I Could Be Your Next Monthly Donor. So Call Me, Maybe?

Co-authors: Liz Ertner, M+R Strategic Services; Amanda Clayton, Doctors Without Borders/Médecins Sans Frontières (MSF); Annalise Briggs, Mercy Corps

Monthly sustaining donors…they’re the best! Stable, reliable, predictable, rain or shine. What’s not to freaking love? Of course, you want ’em. But how do you get ’em? How do you convince your one-time givers to take the plunge and make that long-term commitment?

Two great organizations, Doctors Without Borders and Mercy Corps, have spent years figuring out how to recruit, retain, and upgrade monthly donors. Here are a few quick tips for getting those donors to take your relationship to the next level by joining your monthly sustainer program:

  • Send several emails over one to two weeks. Just like most one-time giving campaigns, sending multiple messages in a short period of time with a clear campaign goal and deadline is the best bet for converting new sustainers from your online file.
  • Use the news. Not surprisingly, we found that leveraging news stories and topical appeals helped drastically increase the response rate for our email invite series. This can be applied to telemarketing scripts too – a strong institutional ask should be at the heart of it, but highlighting the (real and newsworthy) current crisis or issue works. It’s a good idea to review and update the scripts for every round of calling to make sure it’s timely.
  • Try offering a matching gift.  Matching gifts always lend urgency and a very real deadline to your email campaign. Try offering to match not only the first monthly gift, but also the first three months, or even the full year.
  • Experiment with audience size. Every organization has it’s “sweet spot” – that group of people who are most likely to convert to monthly donors. Try widening your net for your email and telemarketing appeals and then hone in on those with the best response rate. Likely targets include new and recent donors, recent online prospects, donors who give multiple gifts over multiple years and lapsed sustainers.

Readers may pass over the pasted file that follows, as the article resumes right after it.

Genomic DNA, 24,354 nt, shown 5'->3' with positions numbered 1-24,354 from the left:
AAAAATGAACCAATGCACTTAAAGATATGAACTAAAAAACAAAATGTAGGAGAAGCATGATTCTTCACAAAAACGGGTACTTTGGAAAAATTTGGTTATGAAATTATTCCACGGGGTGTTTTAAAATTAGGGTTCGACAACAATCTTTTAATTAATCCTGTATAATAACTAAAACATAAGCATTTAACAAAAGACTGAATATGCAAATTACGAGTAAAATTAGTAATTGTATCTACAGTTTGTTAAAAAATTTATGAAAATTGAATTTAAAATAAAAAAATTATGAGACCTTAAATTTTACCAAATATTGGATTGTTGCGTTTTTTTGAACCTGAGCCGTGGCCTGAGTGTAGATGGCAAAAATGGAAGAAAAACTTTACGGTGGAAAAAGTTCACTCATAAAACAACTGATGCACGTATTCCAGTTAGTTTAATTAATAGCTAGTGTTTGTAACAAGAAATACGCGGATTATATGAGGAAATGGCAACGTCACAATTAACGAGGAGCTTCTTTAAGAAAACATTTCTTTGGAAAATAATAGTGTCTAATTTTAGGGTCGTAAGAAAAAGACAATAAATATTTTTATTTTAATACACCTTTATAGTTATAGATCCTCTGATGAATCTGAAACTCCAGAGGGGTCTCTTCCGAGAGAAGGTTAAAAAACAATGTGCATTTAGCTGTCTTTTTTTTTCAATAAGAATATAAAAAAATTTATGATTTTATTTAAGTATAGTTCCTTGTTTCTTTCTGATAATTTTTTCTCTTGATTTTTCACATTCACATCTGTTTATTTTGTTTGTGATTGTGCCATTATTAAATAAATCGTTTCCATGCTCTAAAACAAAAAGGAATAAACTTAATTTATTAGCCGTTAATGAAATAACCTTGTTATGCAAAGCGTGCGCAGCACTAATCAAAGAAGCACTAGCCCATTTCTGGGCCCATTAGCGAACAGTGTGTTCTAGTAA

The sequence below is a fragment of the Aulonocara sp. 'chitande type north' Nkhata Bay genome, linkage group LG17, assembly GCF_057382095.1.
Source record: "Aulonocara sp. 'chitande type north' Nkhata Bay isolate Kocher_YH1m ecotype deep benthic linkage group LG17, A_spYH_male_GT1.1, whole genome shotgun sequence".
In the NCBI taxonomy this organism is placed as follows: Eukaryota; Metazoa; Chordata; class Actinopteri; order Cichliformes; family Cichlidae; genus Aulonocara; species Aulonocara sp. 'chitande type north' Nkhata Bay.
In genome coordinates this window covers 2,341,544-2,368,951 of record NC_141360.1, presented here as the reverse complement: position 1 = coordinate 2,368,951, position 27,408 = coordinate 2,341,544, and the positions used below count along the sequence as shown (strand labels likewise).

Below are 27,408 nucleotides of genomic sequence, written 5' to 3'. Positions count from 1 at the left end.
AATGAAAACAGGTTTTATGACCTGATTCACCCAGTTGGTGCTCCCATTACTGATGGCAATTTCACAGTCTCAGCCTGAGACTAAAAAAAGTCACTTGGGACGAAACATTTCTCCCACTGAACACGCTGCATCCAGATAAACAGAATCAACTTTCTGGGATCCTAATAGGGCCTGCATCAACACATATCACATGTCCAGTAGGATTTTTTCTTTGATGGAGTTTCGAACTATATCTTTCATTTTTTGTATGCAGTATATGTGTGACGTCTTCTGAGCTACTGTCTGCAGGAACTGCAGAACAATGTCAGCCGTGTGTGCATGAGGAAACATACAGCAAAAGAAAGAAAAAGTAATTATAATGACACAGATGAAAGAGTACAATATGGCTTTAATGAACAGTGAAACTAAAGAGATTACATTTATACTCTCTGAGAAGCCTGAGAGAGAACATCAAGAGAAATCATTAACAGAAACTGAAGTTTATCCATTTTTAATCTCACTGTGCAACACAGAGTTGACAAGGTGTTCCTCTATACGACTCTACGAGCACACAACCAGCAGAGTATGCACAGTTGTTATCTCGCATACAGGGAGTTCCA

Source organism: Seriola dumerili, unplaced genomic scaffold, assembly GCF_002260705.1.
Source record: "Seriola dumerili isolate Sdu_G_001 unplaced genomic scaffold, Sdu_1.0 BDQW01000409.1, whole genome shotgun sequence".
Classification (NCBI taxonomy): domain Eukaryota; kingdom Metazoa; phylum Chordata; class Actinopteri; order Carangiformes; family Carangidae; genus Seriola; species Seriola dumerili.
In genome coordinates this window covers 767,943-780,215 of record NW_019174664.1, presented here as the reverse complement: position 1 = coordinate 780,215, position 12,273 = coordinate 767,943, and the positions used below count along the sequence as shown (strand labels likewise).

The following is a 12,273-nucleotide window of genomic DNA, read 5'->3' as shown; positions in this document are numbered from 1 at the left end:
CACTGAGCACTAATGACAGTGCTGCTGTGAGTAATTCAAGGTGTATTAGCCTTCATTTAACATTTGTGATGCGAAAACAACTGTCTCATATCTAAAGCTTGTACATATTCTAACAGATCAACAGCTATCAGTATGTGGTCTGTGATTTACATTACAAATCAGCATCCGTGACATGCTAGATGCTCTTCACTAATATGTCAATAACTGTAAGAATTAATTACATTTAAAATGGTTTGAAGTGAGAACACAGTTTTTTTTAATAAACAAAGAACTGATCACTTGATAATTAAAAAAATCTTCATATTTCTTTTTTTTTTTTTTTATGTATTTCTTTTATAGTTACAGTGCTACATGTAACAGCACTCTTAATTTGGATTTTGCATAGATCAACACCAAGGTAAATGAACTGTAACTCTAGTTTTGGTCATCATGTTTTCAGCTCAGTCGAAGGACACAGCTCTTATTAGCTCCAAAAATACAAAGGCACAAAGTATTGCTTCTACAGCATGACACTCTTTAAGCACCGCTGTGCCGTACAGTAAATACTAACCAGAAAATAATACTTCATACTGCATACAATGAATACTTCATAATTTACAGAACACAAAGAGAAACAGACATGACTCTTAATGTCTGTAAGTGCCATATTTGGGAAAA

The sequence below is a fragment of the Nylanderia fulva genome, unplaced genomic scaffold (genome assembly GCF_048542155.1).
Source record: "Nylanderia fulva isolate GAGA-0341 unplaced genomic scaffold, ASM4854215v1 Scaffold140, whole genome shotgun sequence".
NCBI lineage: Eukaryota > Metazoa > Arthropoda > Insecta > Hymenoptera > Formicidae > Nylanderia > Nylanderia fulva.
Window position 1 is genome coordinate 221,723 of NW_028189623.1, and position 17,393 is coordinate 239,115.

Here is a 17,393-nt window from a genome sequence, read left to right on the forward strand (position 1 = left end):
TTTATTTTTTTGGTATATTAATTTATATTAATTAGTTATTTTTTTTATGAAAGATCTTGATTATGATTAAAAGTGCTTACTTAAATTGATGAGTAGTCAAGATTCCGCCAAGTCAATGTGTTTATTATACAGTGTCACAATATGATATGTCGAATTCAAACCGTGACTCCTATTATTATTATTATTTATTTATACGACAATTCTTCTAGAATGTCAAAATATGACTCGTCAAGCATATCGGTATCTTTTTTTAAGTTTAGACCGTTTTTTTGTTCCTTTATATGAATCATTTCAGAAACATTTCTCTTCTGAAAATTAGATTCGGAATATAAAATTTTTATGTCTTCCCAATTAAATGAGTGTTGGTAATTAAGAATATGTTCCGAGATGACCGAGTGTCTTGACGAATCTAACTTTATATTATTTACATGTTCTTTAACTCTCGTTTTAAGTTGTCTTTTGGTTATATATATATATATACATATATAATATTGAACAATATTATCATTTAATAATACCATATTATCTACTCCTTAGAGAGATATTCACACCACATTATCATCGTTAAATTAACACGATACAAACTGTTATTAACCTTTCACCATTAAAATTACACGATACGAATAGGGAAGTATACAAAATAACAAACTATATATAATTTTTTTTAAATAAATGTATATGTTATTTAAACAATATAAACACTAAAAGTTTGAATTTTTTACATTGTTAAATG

• Don’t wait too long to call. Recency practically always matters! And, Doctors Without Borders found that recency is the key driver for sustainer conversion over the phone. They moved from calling people within 3-4 months of making their first one-time gift to calling them 0-2 months out.
  • Follow-up big one-time campaigns with sustainer asks on the phones. This works especially well when you’ve just had an influx of new one-time donors for an emergency campaign, but it should also be considered for a standard quarterly fundraising campaign.
  • Consider follow-up emails after your phone calls. So you get them on the phone, but they aren’t ready to commit? Mercy Corps found that sending a short and quick follow-up email can sometimes seal the deal. Not only does it help with conversion but those donors who “refused” by phone signed up through the follow-up email. Check with your telemarketing vendor to see if they can easily and quickly send out emails to all those who hedge, pledge, and refuse to help with conversion and cultivation. However, if getting the data and launching the follow-up emails will take a lot of time and effort on your end, it may not be worth the lift you’ll see.
  • Let your one-time donors upgrade themselves! Consider launching a monthly upsell lightbox. Once someone makes a one-time donation on your website, a box will pop up into their web browser and ask if they’d like to make a monthly gift instead. If they select “No thanks”, you still have their one-time gift, and if they go for it, you’ve just converted a brand new sustainer.

Don’t miss our session at the 2013 Nonprofit Technology Conference where pros at Doctors Without Borders, Mercy Corps, and M+R will provide advice for online and offline sustainer conversion, including:

  • More tips to grow your sustainer base;
  • Specifics on what target audiences worked, and who was a waste of time and money;
  • How to keep & upgrade the monthly donors you already have.

Co-authors: Liz Ertner, M+R Strategic Services; Amanda Clayton, Doctors Without Borders/Médecins Sans Frontières (MSF); Annalise Briggs, Mercy Corps

Amanda Clayton
Integrated Marketing Manager
Doctors Without Borders